Written by Drenchenator
Last updated on 2008-01-17
A constant air pressure system allows the consistency of CPS and the power of air pressure through one device: a pressure regulator. The regulator keeps the pressure in the firing chamber roughly the same, allowing for consistent performance in both output and range, keeping extra pressure in the source chamber.
A CAP system operates with three distinct piece: a source chamber that serves as a pressurized air reservoir, a pressure regulator to keep the pressures the same, and a firing chamber. In this diagram, the source chamber is on the left; the firing chamber is on the right. The diagram is animated to agree with the following graph.
Definition of Variables
- P0 - the pressure to which the source chamber was filled
- PC - the pressure at which the regulator is set; the pressure that is maintained in the firing chamber
- PS - the pressure in the soruce chamber after a set amount of outflow
- PA - the pressure of the atmosphere, 1 atm or 14.7 psia.
- PF - the final pressure that the system is at after all of the water has left the system
- VS - the total volume of the source chamber
- VC - the total volume of the firing chamber
- VT - the volume of water with which the firing chamber was filled
- VQ - the total amount of outflow; the amount of water that has left the system
The above graph relates the outflow and pressure ideally. The system has these properties:
- There are 8L of water in the 10L firing chamber.
- The chamber pressure is set at 70 psig.
- The 10L source chamber begins at 100 psig.
The firing chamber's pressure hovers at its set value until the source chamber's pressure equals it; afterwards the pressures drops in both chambers at the same unregulated rate. The source chamber's pressure drops linearly according according to the following equation: (this equation required a lengthy derivation that I do not want to go into now)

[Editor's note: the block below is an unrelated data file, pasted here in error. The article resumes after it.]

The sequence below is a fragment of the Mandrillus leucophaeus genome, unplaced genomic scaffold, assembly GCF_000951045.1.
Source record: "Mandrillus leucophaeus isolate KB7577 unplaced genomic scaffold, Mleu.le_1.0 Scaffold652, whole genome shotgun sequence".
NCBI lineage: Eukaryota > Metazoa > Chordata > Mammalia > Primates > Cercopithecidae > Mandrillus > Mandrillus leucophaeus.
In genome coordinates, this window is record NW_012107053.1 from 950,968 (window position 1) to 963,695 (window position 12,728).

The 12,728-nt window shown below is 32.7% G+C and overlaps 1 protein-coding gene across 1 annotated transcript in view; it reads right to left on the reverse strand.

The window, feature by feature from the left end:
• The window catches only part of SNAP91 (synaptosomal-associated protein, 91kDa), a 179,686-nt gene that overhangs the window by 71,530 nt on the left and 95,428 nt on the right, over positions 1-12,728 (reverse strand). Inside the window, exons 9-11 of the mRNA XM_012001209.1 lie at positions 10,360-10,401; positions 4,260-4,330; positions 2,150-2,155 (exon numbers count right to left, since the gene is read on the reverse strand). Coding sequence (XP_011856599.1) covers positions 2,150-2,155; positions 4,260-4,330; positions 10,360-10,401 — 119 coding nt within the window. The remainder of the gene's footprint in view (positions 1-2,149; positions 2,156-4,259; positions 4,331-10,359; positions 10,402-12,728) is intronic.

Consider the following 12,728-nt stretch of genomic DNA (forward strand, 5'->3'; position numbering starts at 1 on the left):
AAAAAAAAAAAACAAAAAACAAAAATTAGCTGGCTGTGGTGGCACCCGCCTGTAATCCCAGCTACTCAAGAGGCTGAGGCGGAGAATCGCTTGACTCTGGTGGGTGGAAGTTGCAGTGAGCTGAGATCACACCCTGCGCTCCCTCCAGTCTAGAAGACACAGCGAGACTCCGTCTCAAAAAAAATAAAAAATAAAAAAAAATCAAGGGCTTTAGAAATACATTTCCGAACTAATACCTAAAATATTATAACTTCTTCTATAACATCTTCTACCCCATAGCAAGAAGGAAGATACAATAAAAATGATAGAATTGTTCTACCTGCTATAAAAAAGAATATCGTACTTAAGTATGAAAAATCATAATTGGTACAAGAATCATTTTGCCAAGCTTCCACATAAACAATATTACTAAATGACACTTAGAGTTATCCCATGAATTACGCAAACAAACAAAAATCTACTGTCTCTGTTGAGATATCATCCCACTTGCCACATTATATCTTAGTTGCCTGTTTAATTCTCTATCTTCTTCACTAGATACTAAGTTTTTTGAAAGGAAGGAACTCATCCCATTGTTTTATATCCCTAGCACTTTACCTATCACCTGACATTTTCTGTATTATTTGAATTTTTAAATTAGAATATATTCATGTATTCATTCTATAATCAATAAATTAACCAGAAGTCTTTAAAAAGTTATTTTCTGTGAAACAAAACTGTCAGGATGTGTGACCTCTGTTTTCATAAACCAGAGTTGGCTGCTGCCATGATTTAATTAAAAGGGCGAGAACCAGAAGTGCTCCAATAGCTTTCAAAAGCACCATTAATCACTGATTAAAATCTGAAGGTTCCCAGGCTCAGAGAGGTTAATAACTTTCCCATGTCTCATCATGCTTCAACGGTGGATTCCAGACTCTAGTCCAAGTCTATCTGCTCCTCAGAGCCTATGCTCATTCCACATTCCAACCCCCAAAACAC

Only a certain amount of outflow can occur before the source chamber's pressure is the same as the firing chamber's:
The intersection of the curves on the graph above occurs when this occurs: once this quantity of water has left the firing chamber, the pressure in both chambers remains the same, falling at the same rate.
After the discussed quantity of outflow the pressure drops ideally according to the above equation. This is represented by the curve beginning at about (3.5, 70) on the graph. This curve continues down until it reaches the point at which no water remains in the firing chamber, here at 8L of outflow; a final amount of pressure is given by the following equation:
However, we construct constant air pressure systems to keep the working pressure the same--without the same pressure our work is for nothing. What pressure should we fill the source chamber to provide this constant pressure through the entirety of the shot?
Considering all the needed quantities, this equation provides a working relationship to properly power a CAP system and sustain its advantages over conventional systems. And the equation makes sense--larger source chambers need less pressure, greater total flows neede more pressure.